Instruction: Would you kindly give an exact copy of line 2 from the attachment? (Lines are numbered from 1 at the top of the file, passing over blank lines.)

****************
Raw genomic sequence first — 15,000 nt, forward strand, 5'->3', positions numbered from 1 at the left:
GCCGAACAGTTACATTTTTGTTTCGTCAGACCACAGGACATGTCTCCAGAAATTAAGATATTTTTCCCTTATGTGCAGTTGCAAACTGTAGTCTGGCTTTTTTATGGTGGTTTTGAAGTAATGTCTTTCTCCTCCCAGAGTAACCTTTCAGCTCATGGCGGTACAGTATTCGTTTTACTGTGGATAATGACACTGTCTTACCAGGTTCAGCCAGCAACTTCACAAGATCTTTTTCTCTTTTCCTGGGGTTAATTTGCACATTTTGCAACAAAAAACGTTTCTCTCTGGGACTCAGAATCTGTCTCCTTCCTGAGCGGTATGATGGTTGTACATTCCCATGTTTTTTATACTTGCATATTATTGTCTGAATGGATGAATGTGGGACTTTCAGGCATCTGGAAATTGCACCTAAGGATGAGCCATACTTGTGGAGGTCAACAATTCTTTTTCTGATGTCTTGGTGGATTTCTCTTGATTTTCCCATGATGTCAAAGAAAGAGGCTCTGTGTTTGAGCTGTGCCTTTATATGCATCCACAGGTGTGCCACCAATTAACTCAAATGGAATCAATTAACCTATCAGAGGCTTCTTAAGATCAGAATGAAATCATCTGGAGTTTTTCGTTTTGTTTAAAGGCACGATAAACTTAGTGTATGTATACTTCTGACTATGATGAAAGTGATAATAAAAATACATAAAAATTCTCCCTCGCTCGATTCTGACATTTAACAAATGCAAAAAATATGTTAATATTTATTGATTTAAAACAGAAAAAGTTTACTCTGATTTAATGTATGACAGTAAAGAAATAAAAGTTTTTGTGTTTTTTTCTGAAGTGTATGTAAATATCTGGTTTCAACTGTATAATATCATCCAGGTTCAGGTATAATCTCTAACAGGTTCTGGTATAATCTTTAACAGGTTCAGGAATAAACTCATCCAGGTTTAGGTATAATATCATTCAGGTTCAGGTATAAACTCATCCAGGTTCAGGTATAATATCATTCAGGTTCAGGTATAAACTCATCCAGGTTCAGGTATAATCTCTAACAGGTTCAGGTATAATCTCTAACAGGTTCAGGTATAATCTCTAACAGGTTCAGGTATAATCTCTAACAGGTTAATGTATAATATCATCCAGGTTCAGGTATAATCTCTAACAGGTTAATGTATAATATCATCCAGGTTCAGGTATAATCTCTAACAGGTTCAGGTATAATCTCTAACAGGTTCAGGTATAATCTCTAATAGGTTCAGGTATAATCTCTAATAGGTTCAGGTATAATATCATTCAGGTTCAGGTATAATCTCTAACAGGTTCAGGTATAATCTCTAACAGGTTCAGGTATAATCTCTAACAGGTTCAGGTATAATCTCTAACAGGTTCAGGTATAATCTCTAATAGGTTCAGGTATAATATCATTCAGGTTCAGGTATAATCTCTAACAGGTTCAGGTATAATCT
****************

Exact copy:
GCCGAACAGTTACATTTTTGTTTCGTCAGACCACAGGACATGTCTCCAGAAATTAAGATATTTTTCCCTTATGTGCAGTTGCAAACTGTAGTCTGGCTTTTTTATGGTGGTTTTGAAGTAATGTCTTTCTCCTCCCAGAGTAACCTTTCAGCTCATGGCGGTACAGTATTCGTTTTACTGTGGATAATGACACTGTCTTACCAGGTTCAGCCAGCAACTTCACAAGATCTTTTTCTCTTTTCCTGGGGTTAATTTGCACATTTTGCAACAAAAAACGTTTCTCTCTGGGACTCAGAATCTGTCTCCTTCCTGAGCGGTATGATGGTTGTACATTCCCATGTTTTTTATACTTGCATATTATTGTCTGAATGGATGAATGTGGGACTTTCAGGCATCTGGAAATTGCACCTAAGGATGAGCCATACTTGTGGAGGTCAACAATTCTTTTTCTGATGTCTTGGTGGATTTCTCTTGATTTTCCCATGATGTCAAAGAAAGAGGCTCTGTGTTTGAGCTGTGCCTTTATATGCATCCACAGGTGTGCCACCAATTAACTCAAATGGAATCAATTAACCTATCAGAGGCTTCTTAAGATCAGAATGAAATCATCTGGAGTTTTTCGTTTTGTTTAAAGGCACGATAAACTTAGTGTATGTATACTTCTGACTATGATGAAAGTGATAATAAAAATACATAAAAATTCTCCCTCGCTCGATTCTGACATTTAACAAATGCAAAAAATATGTTAATATTTATTGATTTAAAACAGAAAAAGTTTACTCTGATTTAATGTATGACAGTAAAGAAATAAAAGTTTTTGTGTTTTTTTCTGAAGTGTATGTAAATATCTGGTTTCAACTGTATAATATCATCCAGGTTCAGGTATAATCTCTAACAGGTTCTGGTATAATCTTTAACAGGTTCAGGAATAAACTCATCCAGGTTTAGGTATAATATCATTCAGGTTCAGGTATAAACTCATCCAGGTTCAGGTATAATATCATTCAGGTTCAGGTATAAACTCATCCAGGTTCAGGTATAATCTCTAACAGGTTCAGGTATAATCTCTAACAGGTTCAGGTATAATCTCTAACAGGTTCAGGTATAATCTCTAACAGGTTAATGTATAATATCATCCAGGTTCAGGTATAATCTCTAACAGGTTAATGTATAATATCATCCAGGTTCAGGTATAATCTCTAACAGGTTCAGGTATAATCTCTAACAGGTTCAGGTATAATCTCTAATAGGTTCAGGTATAATCTCTAATAGGTTCAGGTATAATATCATTCAGGTTCAGGTATAATCTCTAACAGGTTCAGGTATAATCTCTAACAGGTTCAGGTATAATCTCTAACAGGTTCAGGTATAATCTCTAACAGGTTCAGGTATAATCTCTAATAGGTTCAGGTATAATATCATTCAGGTTCAGGTATAATCTCTAACAGGTTCAGGTATAATCT